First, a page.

Paul L. Caron

Thursday, April 19, 2012

LSAC Jacks Up Fees 15-31% to Students in Light of Decline in LSAT Test Takers

LSACNational Law Journal, LSAT Volume is Down, So Fees Are Going Up, by Karen Sloan:

Taking the Law School Admission Test is getting more expensive. The Law School Admission Council, which administers the test, has raised the testing fee from $139 to $160 — a 15% increase.

A significant decline in LSAT test takers in recent years prompted the increase for the 2012-13 testing cycle, Daniel Bernstine, the council's president [2009 salary: $635,694], announced in a newsletter. The council typically raises the fee in line with inflation, with the annual increases during the past 10 years falling between 2% and 5%. "It is now time for us to correct our fees in light of new volume realities, and to align them more closely with the true value of those services to law schools and their applicants....,"

The number of tests administered peaked during the 2009-10 cycle at 171,514. It fell by nearly 10% the following year, and by another 16% during the 2011-12 cycle.

The LSAT fee isn't the only cost going up. The cost to applicants of using the council's Credential Assembly Service, a centralized system that allows law school applicants to easily apply to a number of schools, is going from $124 to $155 — a 20% increase. Past increases have ranged from zero to 3%.

Additionally, applicants will pay $21 for each school applied to — an increase from the current $16 [an increase of 31%].

Council administrators said that the level of service provided to applicants has grown over time — making the process more convenient and worth the extra money.

[LSAC reported $51,298,416 of revenue on its 2009 Form 990.]

LSAT Blog, LSAT Test Registration Fee Increase: Why?:

In a normal, well-functioning market, when demand decreases, prices drop accordingly. However, when it comes to the fees associated with attending law school, the reverse is happening. What's going on? ...

Now that interest in law school is dropping (from an all-time high of 602,252 applications in 2010 to a projected 484,576 in 2012), LSAC needs more money in order to fulfill the purpose for which it exists. Rather than trying to get that money primarily from law schools, or by attracting new applicants, LSAC's squeezing it from the applicants who've chosen to stick around.

However, "the beatings will continue until morale improves" may not be the most effective strategy. While LSAC is the only game in town when it comes to law school admissions, applicants do have other options for post-undergraduate opportunities.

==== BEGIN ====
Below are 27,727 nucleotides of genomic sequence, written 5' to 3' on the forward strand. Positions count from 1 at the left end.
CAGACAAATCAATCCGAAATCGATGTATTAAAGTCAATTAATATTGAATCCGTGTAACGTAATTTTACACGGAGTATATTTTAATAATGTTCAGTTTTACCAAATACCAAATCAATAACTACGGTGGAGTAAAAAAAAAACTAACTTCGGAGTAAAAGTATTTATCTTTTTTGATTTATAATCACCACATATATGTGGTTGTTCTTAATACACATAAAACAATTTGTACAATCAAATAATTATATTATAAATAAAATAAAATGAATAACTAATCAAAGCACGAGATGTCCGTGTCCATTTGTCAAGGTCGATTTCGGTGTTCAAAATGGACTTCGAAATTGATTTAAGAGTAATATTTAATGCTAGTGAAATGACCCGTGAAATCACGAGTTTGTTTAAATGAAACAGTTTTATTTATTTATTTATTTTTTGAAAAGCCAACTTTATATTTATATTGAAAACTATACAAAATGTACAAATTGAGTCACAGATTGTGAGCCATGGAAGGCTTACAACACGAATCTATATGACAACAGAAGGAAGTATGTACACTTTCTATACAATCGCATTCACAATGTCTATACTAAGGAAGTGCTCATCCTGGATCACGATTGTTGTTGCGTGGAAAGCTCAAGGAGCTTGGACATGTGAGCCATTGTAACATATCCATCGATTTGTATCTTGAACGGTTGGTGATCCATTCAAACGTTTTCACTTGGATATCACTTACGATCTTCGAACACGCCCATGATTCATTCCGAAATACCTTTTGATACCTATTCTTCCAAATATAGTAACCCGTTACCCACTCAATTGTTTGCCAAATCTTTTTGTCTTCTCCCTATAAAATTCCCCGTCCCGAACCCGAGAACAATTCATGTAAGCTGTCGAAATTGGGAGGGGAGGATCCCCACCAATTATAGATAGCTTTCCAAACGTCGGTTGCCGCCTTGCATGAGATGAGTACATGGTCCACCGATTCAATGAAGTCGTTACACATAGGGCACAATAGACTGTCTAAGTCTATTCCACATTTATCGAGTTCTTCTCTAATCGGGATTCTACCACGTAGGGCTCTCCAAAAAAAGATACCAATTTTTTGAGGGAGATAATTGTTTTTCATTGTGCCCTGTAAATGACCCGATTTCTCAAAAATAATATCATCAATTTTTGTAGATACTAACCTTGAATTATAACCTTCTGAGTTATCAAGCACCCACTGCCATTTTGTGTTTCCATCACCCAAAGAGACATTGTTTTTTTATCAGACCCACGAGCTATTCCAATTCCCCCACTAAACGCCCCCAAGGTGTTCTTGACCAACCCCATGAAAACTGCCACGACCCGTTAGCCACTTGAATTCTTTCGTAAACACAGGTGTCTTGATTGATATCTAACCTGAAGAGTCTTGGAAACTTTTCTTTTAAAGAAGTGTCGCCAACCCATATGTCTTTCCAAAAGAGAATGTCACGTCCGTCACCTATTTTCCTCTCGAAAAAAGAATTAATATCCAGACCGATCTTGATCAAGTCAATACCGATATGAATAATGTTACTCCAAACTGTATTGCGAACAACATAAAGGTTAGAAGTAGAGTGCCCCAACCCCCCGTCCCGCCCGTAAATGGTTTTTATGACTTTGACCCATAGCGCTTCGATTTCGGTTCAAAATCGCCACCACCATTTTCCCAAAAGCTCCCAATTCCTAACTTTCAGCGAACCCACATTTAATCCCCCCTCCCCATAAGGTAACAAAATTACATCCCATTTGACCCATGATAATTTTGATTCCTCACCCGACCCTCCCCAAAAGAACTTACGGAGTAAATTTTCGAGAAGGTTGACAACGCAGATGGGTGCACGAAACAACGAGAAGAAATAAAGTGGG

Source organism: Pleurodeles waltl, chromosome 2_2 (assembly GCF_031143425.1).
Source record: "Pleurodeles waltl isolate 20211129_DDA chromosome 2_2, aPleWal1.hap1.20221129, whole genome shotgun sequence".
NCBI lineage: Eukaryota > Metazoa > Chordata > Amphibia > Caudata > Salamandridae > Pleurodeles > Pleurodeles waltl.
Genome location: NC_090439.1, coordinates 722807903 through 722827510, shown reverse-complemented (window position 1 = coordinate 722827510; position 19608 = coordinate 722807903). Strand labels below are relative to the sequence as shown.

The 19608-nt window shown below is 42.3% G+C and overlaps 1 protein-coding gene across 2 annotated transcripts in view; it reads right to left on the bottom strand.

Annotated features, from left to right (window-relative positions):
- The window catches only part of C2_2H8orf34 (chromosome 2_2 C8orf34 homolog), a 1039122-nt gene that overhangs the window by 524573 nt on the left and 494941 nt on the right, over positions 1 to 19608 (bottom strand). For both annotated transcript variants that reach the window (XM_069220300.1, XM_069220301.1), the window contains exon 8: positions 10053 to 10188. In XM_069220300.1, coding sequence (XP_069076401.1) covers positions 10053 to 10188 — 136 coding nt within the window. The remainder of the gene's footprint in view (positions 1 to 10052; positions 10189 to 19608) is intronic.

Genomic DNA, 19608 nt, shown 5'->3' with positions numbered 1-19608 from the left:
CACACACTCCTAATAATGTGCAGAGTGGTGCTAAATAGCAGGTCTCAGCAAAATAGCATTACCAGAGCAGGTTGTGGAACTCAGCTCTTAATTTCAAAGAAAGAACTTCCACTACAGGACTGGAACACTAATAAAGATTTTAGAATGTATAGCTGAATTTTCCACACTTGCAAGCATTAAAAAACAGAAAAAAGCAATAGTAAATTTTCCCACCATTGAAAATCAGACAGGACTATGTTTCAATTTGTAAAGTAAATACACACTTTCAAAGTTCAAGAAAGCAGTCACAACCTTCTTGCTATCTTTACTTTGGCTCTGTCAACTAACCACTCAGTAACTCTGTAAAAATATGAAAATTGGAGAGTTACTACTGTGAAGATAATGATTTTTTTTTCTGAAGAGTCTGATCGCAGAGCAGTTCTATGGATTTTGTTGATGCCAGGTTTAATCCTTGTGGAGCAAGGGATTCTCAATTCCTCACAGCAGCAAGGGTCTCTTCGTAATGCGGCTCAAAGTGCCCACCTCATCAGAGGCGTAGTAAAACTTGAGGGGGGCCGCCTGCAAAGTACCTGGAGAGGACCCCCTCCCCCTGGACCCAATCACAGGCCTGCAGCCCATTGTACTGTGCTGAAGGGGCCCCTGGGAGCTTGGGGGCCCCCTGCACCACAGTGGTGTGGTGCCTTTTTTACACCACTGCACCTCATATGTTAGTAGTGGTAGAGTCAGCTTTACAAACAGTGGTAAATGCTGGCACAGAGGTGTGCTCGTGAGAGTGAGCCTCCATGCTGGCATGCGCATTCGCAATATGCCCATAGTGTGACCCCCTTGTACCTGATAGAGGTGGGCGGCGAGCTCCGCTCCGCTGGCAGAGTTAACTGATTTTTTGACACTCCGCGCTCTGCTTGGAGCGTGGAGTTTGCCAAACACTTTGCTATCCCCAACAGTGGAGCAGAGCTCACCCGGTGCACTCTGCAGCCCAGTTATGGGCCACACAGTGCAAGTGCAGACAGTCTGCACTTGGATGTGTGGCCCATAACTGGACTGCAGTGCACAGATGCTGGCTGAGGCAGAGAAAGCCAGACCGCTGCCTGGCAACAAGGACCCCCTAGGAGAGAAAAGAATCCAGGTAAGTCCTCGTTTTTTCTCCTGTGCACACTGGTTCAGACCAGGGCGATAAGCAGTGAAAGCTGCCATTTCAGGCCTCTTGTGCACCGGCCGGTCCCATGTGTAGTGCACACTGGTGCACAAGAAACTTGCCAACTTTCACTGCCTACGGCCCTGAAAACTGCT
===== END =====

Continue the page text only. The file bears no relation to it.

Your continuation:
(It's worth noting that top business schools began accepting scores from the relatively cheaper GRE as a GMAT alternative in 2006. The Graduate Management Admission Council hasn't raised the price of the GMAT since 2005. Perhaps the competition has kept the price from rising.)

In a shrinking market, both LSAC and law schools are in desperate need of more law school applicants to stay afloat. Law schools, in particular, are looking to maintain their admission standards and keep the tuition dollars coming in. They can make far more money per student than LSAC can.

Maybe, just maybe, law schools should be picking up more of LSAC's expenses, rather than law school applicants.

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Funny that folks distinguish the LSAC from law schools themselves. The LSAC is a membership non-profit and the members are all accredited U.S. and Canadian law schools. Most law school folks also don't realize that, in addition to the costs of producing a first-rate standardized test, a large chunk of the costs incurred by LSAC are subsidies or services that directly benefit its law school members or that function as transfers to assist prospective applicants from disadvantaged groups. In this sense, the LSAC really is (as Nate notes in his comment) like a utility for law schools. So, LSAC "rates" will naturally want to move in ways that look like utility rates. The fundamental question is this: would law schools be willing to give up the services LSAC provides in return for a true "market" model of LSAT and credential assembly pricing to law school applicants? My guess is that most Deans who look at it closely would answer "no".

Posted by: Lionheart | Apr 24, 2012 10:28:30 AM

As you say, LSAC is the only game in town. At what price can they charge before the "goose squeal too loud", or potential applicants don't apply to law school because of the cost of the admissions test. I would estimate that price somewhere between $500 and $1,000

Posted by: JJW | Apr 20, 2012 6:53:56 AM

Or maybe it might be a good idea for the law schools to set their own tests.

With their own professors grading them.

The whole LSAT world is collapsing and the smart schools will take advantage of the market opportunity to find their own version of the best and the brightest (to quote my idiot vice-dean, Robert Pritchard, on opening day at UofT.).

Posted by: Jay Currie | Apr 19, 2012 11:26:30 PM

Oddly, that's like utility rates. When demand goes up, rates go up due to the law of supply and demand. When demand goes down, rates go up because they still have to pay fixed costs. In the case of the LSAC, those "fixed" costs are probably administrators/bureaucrats.

Posted by: Nate Whilk | Apr 19, 2012 7:10:41 PM